JonScholar wrote:Education Won't be Available for Many in Market Anarchy
For a simple reason: they won't be able to afford it. The current education system, functions because higher income earners subsidize the cost of education for those who can't afford it on their own. In the current system those of lower incomes pay little to nothing for their education. Because of this, the US is capable of giving an education to just about everyone in the country, giving us an educated and much more diverse market.
This system is by no means perfect. A dependence on property taxes makes it so that rich neighborhoods tend to have better funded and better quality schools. This leads to the poor having an inherit disadvantage when it comes to competing in the market. There is definitely a problem, but the system proposed by Anarcho-Capitalists exacerbates the problem rather than resolving it.
In MA, the funding that was once redistributed to schools in low income to subsidize the costs of schooling, now reside in areas populated by upper class persons. All schools now require a tuition, so now poor folks who were essentially getting a free schooling have to make a decision between spending their limited resources on education or something else that might be more essential. In the vast majority of cases, low income earners simply won't be able to afford school for their children.
I'm sure the Anarcho-Capitalists here will argue that competition will drive down costs to the point where all poor families will be able to afford them. The empirical evidence strongly contradicts this. In the neo-liberal economies of Africa, we witness some of the worst educational enrollment rates in the world. Why does this happen? Because educating everyone in a country is not economically viable from a free market perspective. Many times it's not profitable to provide education in low income areas (though sometimes it is), other times the lower class simply isn't willing to pay tuition opting to use that money for other things instead. Whatever the causes, the empirical evidence is clear: privatization of education leads to drastically reduced enrollment.
And that's just enrollment, we haven't even begun talking about the quality of education in schools that exist in poor areas vs those that exist in rich areas. Of course, this is already a problem in the current system, but it bears repeating that these issues exist, perhaps even to a greater extent, in MA. In the end, even if 40%-50% (the average in African countries with high levels of privatization in schools, as opposed to the 90%-99% we have now) of the country ends up enrolled in private schools, it's pretty obvious that not all of these schools will be giving the same quality of education. Those who go to rich, well funded schools will be much more competitive in the market than those from poor areas. So basically life becomes a giant lottery. If you're born into a rich family you get a good education and a high paying job, if you're born into poverty you get little or no education and end up in the lower rungs of labor pyramid.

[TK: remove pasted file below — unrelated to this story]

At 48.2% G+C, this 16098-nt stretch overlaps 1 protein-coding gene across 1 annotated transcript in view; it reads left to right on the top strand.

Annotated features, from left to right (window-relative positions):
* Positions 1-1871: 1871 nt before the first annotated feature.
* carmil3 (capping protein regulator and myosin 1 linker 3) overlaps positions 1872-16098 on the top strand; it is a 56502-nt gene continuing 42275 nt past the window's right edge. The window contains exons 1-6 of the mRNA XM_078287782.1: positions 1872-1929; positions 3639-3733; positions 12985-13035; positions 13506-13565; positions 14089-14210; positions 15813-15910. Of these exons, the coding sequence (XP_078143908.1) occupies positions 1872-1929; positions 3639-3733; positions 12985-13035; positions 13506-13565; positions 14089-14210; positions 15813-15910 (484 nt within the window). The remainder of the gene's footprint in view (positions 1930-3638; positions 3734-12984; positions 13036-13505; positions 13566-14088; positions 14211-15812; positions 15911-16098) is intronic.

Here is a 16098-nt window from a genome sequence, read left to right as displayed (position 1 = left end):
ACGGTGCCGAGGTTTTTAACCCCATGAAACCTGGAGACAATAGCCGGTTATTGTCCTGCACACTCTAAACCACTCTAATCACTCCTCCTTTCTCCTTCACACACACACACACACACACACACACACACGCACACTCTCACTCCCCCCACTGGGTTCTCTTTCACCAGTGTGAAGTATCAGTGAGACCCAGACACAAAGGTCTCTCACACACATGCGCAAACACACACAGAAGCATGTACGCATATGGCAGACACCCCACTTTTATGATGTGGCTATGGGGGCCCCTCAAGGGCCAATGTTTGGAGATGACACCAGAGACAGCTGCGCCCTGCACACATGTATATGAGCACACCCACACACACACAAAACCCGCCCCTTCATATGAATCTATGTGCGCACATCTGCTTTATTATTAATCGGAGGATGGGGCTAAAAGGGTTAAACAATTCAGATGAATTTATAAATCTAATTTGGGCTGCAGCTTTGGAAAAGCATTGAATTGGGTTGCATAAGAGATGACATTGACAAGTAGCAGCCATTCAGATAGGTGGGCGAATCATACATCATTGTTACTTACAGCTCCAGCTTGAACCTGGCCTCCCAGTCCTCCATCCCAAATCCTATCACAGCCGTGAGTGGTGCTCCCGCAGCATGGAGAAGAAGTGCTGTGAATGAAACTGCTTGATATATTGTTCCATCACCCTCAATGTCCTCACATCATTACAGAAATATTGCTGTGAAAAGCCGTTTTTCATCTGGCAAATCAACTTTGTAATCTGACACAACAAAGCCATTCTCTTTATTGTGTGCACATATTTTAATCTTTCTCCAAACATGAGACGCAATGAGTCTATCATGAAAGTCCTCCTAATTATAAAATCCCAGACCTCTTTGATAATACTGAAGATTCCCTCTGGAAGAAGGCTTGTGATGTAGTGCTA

And life in an undereducated society, while luxurious for those near the top, is a living hell for the lower class. Lack of proper education essentially assures that the unskilled labor market will be in perpetual oversupply. Wages and working conditions are thus terrible for the people working in the unskilled labor market. You'll have people working below their means, starving to death, most likely resorting to crime before the end of it all. It will be a repeat of the labor oversupply crisis during the great depression. If you've ever read the Grapes of Wrath you'll know what to expect from MA.
Look, I'm not a communist; I have faith in the markets. I honestly believe that liberalized markets and Minarchism could function for the most part if there weren't gigantic barriers to entry (education, existing wealth) on certain professions. But the fact of the matter is there are. If we honestly want capitalism to function as it should, we need to insure that everyone has access to affordable, quality education. The largest problem with privatization of education is... it simply cannot provide that.
An interesting resource for those who haven't heard of this economic system before: http://mises.org/ . In a nutshell, Anarcho-Capitalists believe that every aspect of society should be managed and regulated by the private market. This includes legislation, security, education, etc.